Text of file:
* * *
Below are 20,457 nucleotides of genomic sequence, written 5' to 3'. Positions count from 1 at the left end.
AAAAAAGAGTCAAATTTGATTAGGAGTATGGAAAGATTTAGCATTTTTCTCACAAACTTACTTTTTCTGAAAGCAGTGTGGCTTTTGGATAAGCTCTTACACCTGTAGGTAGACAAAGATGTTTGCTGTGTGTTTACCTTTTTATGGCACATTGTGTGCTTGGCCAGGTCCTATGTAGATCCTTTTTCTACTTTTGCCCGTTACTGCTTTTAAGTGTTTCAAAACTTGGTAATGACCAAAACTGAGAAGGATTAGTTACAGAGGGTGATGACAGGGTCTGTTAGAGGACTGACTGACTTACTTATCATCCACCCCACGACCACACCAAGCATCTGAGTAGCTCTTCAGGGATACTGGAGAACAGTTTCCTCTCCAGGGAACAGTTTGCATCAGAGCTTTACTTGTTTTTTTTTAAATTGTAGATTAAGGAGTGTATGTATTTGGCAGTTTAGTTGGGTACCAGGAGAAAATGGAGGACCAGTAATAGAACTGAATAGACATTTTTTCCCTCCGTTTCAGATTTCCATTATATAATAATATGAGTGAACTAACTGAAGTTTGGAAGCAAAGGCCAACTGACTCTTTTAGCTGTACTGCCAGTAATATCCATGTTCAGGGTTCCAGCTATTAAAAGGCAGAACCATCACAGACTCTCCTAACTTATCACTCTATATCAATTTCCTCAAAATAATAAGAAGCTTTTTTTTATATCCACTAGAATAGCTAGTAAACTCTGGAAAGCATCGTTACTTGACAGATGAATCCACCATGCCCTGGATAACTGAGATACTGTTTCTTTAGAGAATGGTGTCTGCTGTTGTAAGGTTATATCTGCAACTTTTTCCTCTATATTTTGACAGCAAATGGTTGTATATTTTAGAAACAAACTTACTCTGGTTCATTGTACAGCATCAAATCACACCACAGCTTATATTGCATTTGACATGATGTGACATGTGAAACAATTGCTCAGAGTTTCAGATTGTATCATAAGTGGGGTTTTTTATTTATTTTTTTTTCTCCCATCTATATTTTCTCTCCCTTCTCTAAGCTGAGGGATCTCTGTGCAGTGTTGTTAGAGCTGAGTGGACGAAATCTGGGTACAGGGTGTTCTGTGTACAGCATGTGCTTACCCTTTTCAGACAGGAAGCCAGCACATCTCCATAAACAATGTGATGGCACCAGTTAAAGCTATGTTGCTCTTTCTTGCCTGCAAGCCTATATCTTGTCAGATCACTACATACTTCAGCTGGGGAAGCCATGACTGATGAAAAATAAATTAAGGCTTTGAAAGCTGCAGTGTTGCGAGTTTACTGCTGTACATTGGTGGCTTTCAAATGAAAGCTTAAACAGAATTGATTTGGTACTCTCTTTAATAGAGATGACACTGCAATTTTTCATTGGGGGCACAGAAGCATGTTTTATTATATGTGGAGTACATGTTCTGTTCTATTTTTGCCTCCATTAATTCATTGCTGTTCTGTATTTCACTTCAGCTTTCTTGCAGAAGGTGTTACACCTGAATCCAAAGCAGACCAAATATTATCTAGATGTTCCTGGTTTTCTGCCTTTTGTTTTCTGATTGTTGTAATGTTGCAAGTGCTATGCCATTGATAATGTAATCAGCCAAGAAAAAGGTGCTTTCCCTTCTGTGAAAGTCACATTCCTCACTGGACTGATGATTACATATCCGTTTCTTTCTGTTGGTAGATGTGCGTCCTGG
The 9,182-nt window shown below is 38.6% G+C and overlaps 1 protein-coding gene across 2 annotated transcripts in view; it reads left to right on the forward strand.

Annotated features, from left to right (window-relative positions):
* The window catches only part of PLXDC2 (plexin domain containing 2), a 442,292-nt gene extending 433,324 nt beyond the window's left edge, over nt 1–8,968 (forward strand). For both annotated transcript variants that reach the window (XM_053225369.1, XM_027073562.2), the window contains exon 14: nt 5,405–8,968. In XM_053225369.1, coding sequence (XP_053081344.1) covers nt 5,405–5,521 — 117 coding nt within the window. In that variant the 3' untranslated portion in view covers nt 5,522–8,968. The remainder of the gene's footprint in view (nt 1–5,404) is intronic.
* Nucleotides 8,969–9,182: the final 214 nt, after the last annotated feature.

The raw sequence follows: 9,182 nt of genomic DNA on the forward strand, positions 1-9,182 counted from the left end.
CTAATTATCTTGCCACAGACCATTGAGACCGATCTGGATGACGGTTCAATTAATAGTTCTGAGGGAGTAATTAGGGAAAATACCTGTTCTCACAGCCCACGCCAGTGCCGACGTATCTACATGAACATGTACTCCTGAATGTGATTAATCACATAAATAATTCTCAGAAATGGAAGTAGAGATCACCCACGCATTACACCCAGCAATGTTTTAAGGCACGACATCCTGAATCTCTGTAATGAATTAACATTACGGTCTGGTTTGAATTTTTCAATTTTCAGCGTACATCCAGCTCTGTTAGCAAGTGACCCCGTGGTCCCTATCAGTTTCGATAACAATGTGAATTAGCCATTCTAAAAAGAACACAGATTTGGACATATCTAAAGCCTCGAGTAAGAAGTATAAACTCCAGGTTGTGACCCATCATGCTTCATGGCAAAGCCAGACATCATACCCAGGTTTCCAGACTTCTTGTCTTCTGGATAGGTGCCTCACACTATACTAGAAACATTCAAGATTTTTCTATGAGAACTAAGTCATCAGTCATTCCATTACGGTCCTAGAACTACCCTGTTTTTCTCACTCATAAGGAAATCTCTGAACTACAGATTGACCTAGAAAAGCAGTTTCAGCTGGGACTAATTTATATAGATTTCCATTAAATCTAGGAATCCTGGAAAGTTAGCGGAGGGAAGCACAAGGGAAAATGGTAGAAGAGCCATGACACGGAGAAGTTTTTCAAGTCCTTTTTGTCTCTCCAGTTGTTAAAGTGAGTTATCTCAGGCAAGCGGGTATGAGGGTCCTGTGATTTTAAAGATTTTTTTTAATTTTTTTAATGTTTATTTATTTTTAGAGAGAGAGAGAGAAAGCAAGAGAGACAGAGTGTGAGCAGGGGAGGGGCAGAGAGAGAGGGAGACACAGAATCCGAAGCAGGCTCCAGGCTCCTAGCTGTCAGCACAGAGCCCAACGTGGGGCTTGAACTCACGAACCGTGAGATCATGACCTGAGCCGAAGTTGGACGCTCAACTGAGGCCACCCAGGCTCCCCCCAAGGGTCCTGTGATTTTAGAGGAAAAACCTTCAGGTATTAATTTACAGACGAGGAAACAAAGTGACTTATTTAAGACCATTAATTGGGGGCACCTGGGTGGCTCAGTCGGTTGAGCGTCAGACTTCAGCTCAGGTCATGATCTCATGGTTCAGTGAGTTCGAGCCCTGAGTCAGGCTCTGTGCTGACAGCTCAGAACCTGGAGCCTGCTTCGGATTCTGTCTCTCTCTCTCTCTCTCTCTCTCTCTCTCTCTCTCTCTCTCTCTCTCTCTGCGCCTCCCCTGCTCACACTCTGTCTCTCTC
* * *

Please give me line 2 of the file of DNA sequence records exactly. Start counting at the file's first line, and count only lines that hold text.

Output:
AAAAAAGAGTCAAATTTGATTAGGAGTATGGAAAGATTTAGCATTTTTCTCACAAACTTACTTTTTCTGAAAGCAGTGTGGCTTTTGGATAAGCTCTTACACCTGTAGGTAGACAAAGATGTTTGCTGTGTGTTTACCTTTTTATGGCACATTGTGTGCTTGGCCAGGTCCTATGTAGATCCTTTTTCTACTTTTGCCCGTTACTGCTTTTAAGTGTTTCAAAACTTGGTAATGACCAAAACTGAGAAGGATTAGTTACAGAGGGTGATGACAGGGTCTGTTAGAGGACTGACTGACTTACTTATCATCCACCCCACGACCACACCAAGCATCTGAGTAGCTCTTCAGGGATACTGGAGAACAGTTTCCTCTCCAGGGAACAGTTTGCATCAGAGCTTTACTTGTTTTTTTTTAAATTGTAGATTAAGGAGTGTATGTATTTGGCAGTTTAGTTGGGTACCAGGAGAAAATGGAGGACCAGTAATAGAACTGAATAGACATTTTTTCCCTCCGTTTCAGATTTCCATTATATAATAATATGAGTGAACTAACTGAAGTTTGGAAGCAAAGGCCAACTGACTCTTTTAGCTGTACTGCCAGTAATATCCATGTTCAGGGTTCCAGCTATTAAAAGGCAGAACCATCACAGACTCTCCTAACTTATCACTCTATATCAATTTCCTCAAAATAATAAGAAGCTTTTTTTTATATCCACTAGAATAGCTAGTAAACTCTGGAAAGCATCGTTACTTGACAGATGAATCCACCATGCCCTGGATAACTGAGATACTGTTTCTTTAGAGAATGGTGTCTGCTGTTGTAAGGTTATATCTGCAACTTTTTCCTCTATATTTTGACAGCAAATGGTTGTATATTTTAGAAACAAACTTACTCTGGTTCATTGTACAGCATCAAATCACACCACAGCTTATATTGCATTTGACATGATGTGACATGTGAAACAATTGCTCAGAGTTTCAGATTGTATCATAAGTGGGGTTTTTTATTTATTTTTTTTTCTCCCATCTATATTTTCTCTCCCTTCTCTAAGCTGAGGGATCTCTGTGCAGTGTTGTTAGAGCTGAGTGGACGAAATCTGGGTACAGGGTGTTCTGTGTACAGCATGTGCTTACCCTTTTCAGACAGGAAGCCAGCACATCTCCATAAACAATGTGATGGCACCAGTTAAAGCTATGTTGCTCTTTCTTGCCTGCAAGCCTATATCTTGTCAGATCACTACATACTTCAGCTGGGGAAGCCATGACTGATGAAAAATAAATTAAGGCTTTGAAAGCTGCAGTGTTGCGAGTTTACTGCTGTACATTGGTGGCTTTCAAATGAAAGCTTAAACAGAATTGATTTGGTACTCTCTTTAATAGAGATGACACTGCAATTTTTCATTGGGGGCACAGAAGCATGTTTTATTATATGTGGAGTACATGTTCTGTTCTATTTTTGCCTCCATTAATTCATTGCTGTTCTGTATTTCACTTCAGCTTTCTTGCAGAAGGTGTTACACCTGAATCCAAAGCAGACCAAATATTATCTAGATGTTCCTGGTTTTCTGCCTTTTGTTTTCTGATTGTTGTAATGTTGCAAGTGCTATGCCATTGATAATGTAATCAGCCAAGAAAAAGGTGCTTTCCCTTCTGTGAAAGTCACATTCCTCACTGGACTGATGATTACATATCCGTTTCTTTCTGTTGGTAGATGTGCGTCCTGG